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First of all, I must say that I'm using a VM with an emulated TPM 2.0.
I've created an LUKS2 encrypted partition and configured the TPM 2.0 to unseal the key only if the PCR 7 has a certain value.
For what I've understood so far in the PCR 7 are stored the secure boot policy, so while secure boot is active the sha1=F7... but when is turned if is like sha1=DF...
The problem is that from my first measurement I've switched secure boot on and off a couple of times but the hash is always the same when it is on, sha1=F7....
This is in contrast with what written in "A Practical Guide to TPM 2.0":

PCR new value = Digest of (PCR old value || data to extend)

Is the PCR 7 an outlier about this formula? Or is the fact that I'm using a VM with an emulated TPM 2.0?

1 Answer 1

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PCRs are set to their initial values every time the TPM resets. Then items are extended to them as BIOS/UEFI code runs. This is described in the PCR value section of Chapter 12 of the book you reference.

The TPM initializes all PCRs at power on, typically to either all zeroes or all ones, as specified by the TPM platform specification.

You want PCR values to operate this way. When Secure Boot is On, it's consistently one value, when it's Off, it's another value. That lets LUKS auto-unlock when Secure Boot is On, but prompt you if someone turns Secure Boot Off. Similarly, if you bind LUKS to PCR[0], it would only unlock if you have the same BIOS. This also allows you to pre-calculate PCR values if, for example, you wanted to update your BIOS to a new version, you can create a policy where LUKS would unlock if PCR[0] has the measurement of your current BIOS or the new one. Then once you've booted successfully to the new BIOS version, you can update the policy to only use the new PCR[0] value.

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  • Thanks for your reply but maybe I've explained poorly my problem. In my case when The Secure Boot is enabled I have the TPM[7] in a state called S1, then the TPM[7] changes into a state S2 because the Secure Boot is disabled. The problem arises when I turn on the Secure Boot again and TPM[7] returns to S1 instead of going to a new state S3.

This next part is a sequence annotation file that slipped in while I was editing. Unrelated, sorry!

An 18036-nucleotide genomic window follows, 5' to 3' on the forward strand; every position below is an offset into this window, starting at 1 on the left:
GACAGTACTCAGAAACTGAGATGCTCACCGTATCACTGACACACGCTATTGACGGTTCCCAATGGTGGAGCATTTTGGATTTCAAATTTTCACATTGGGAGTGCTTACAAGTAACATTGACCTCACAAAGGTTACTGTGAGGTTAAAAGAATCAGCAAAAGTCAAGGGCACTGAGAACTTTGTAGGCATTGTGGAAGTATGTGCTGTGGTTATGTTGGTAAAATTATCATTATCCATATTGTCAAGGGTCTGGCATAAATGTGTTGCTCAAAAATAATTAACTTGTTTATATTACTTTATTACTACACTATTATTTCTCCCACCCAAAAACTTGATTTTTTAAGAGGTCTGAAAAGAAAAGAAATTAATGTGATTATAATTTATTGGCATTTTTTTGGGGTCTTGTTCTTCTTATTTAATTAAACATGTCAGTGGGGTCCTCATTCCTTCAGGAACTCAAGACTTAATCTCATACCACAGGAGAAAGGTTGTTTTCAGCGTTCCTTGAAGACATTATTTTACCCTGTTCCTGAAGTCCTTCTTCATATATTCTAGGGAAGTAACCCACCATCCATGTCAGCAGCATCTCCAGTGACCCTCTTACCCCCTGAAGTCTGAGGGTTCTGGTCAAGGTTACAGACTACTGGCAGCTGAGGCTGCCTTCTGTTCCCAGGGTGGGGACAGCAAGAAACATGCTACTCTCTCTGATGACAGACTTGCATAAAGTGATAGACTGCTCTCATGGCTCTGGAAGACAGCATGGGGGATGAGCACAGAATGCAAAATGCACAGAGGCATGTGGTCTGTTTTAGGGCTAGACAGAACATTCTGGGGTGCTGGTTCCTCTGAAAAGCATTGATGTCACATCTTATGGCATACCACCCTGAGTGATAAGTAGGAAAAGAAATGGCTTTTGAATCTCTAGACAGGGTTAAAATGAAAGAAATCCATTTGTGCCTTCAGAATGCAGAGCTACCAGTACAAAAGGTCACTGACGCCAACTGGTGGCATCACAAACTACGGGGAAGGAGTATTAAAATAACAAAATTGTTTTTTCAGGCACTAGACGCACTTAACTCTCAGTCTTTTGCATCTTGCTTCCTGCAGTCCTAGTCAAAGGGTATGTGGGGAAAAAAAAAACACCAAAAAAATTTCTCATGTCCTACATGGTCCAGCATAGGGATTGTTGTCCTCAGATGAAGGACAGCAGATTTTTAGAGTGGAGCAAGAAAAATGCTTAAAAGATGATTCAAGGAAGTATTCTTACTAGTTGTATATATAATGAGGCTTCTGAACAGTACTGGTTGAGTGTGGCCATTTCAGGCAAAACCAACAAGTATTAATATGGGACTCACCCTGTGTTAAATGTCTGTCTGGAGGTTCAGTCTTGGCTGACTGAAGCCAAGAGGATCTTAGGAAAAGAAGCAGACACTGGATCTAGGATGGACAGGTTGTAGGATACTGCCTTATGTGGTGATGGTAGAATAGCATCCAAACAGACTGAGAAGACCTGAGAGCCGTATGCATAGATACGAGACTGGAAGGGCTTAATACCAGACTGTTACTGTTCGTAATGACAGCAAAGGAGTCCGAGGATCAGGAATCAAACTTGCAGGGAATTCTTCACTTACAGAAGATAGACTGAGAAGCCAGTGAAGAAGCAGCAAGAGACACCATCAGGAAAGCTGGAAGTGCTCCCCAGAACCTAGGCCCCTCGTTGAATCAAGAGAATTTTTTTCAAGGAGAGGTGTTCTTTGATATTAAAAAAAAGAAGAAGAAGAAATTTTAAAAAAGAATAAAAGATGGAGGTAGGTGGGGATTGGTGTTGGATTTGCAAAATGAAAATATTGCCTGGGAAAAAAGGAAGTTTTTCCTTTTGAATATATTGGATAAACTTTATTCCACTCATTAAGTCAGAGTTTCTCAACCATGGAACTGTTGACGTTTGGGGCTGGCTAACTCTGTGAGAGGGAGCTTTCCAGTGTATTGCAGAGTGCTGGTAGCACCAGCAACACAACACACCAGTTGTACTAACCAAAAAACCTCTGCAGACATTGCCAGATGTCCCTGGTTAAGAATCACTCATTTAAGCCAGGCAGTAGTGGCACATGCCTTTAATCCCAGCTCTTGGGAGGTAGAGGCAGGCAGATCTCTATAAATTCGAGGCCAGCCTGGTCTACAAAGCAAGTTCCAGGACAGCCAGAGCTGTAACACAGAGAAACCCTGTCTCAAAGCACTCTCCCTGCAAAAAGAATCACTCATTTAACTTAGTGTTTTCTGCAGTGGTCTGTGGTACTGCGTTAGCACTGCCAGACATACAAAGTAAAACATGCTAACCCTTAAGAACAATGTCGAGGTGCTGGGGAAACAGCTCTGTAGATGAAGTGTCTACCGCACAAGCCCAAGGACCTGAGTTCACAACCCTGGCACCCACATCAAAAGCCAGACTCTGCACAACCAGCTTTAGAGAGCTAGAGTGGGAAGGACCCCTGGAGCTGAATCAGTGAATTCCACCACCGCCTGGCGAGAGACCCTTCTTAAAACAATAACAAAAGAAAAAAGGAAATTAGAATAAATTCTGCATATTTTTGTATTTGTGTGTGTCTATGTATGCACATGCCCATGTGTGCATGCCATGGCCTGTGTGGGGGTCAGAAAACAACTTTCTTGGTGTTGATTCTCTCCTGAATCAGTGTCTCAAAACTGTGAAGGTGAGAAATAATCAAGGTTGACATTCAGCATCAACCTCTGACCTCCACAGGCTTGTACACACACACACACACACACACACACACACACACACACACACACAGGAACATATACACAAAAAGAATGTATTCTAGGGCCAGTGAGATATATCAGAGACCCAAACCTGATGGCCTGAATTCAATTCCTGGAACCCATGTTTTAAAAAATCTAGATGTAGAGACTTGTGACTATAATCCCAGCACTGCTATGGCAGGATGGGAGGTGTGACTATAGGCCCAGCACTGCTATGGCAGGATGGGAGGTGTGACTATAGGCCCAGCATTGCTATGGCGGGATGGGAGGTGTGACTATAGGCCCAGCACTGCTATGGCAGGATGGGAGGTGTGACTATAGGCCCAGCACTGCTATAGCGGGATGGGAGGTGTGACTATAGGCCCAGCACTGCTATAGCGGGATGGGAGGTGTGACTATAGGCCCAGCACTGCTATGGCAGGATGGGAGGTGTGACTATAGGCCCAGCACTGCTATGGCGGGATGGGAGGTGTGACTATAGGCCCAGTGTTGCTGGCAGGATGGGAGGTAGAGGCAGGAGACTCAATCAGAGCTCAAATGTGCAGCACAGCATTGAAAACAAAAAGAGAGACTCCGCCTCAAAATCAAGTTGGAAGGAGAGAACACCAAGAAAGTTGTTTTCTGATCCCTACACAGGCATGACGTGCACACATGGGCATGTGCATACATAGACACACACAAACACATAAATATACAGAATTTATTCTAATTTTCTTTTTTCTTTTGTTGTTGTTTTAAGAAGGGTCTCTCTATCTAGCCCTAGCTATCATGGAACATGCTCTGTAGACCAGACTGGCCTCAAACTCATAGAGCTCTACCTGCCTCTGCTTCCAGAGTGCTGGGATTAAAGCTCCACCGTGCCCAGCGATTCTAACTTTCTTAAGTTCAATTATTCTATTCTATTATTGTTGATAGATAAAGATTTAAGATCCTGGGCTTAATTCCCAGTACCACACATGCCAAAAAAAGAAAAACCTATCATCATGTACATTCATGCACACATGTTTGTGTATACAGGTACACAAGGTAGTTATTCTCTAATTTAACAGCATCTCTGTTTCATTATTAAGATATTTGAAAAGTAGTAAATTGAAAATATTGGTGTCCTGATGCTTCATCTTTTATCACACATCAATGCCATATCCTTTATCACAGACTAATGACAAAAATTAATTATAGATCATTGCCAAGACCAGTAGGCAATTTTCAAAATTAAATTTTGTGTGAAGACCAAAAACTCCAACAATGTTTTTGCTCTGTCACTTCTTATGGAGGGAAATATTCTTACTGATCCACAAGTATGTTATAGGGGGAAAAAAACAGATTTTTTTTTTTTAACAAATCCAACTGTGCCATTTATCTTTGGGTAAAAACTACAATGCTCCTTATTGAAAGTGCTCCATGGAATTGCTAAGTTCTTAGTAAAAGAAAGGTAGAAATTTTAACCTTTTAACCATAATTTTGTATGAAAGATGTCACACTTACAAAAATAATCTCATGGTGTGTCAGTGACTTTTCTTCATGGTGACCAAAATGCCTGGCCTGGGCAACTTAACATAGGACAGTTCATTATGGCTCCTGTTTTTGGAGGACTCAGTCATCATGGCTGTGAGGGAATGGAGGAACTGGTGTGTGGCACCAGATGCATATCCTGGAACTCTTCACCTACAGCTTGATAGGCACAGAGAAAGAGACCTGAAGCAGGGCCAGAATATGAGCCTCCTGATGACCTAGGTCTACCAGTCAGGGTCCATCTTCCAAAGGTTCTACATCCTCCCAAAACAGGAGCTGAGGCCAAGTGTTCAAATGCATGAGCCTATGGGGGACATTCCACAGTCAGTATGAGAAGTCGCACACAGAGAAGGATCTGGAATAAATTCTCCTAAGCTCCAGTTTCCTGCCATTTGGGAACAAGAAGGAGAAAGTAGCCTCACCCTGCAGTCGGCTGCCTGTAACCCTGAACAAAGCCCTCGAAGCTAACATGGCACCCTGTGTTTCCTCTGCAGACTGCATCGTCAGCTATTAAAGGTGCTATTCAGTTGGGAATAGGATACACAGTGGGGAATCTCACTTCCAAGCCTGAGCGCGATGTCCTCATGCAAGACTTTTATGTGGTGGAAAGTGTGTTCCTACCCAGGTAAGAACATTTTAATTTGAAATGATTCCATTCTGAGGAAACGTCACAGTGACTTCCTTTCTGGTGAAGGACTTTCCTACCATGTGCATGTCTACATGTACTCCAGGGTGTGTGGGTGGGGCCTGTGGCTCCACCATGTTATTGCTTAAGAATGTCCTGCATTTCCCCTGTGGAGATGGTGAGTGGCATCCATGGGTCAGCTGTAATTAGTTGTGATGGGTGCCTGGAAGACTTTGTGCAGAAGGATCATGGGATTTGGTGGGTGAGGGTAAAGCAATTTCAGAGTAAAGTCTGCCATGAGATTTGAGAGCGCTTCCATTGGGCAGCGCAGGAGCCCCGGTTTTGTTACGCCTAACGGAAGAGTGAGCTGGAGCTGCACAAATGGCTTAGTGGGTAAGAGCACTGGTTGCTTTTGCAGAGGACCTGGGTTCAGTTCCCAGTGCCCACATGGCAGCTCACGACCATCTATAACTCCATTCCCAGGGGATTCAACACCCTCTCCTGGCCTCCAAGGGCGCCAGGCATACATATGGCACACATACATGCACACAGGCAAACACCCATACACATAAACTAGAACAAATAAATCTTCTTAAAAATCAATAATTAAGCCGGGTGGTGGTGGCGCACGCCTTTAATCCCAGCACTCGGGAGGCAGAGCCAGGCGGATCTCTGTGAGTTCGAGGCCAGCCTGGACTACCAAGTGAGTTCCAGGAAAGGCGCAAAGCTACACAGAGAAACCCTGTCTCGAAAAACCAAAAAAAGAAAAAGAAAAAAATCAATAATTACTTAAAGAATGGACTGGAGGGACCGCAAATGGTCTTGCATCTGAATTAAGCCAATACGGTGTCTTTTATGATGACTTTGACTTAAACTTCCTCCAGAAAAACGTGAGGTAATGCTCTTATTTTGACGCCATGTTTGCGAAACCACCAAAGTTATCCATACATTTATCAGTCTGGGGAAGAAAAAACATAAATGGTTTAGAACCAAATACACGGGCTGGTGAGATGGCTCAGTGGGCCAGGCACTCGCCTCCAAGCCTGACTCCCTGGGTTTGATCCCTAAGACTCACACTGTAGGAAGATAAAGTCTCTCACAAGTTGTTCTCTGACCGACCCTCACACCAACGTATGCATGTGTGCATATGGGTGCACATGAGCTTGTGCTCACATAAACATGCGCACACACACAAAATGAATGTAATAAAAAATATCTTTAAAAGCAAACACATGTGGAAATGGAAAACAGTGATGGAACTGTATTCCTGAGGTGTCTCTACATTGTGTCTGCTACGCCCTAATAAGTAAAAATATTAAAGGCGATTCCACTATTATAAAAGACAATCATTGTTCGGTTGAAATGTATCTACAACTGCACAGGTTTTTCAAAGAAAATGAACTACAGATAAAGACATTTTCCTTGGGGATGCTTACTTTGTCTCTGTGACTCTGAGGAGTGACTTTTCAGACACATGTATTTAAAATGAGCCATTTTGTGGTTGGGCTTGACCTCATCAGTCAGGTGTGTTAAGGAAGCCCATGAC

– Blasco
    Commented Feb 29 at 7:28
  • That's how it's supposed to work. If you change nothing else that's measured into PCR[7] except whether Secure Boot is enabled or disabled, then you'll have two PCR[7] values, one corresponding to enabled (S1), one to disabled (S2). You'll only get a new state if you change something else. What security property or behavior are you trying to obtain by knowing whether UEFI Secure Boot was on, turned off, and then turned back on? If you configured UEFI Secure Boot properly, then you ideally wouldn't care whether someone had turned it off. The disk only auto-unlocks if it's on.
    – gilb3rt
    Commented Feb 29 at 19:03
  • Yeah, the disk auto-unlocks if and only if it's on. But I'm still confused by the "new digest formula". I'll deep dive a bit more into the PCR new digest composition, thanks anyway.
    – Blasco
    Commented Mar 1 at 7:55
  • The main thing to remember is that every boot, TPM PCRs get reset to default and then built up again by BIOS and other software extending events into them using the formula you mention. So, all else being equal, one boot doesn't influence another (thought PCR[4] does measure boot attempts).
    – gilb3rt
    Commented Mar 5 at 22:41

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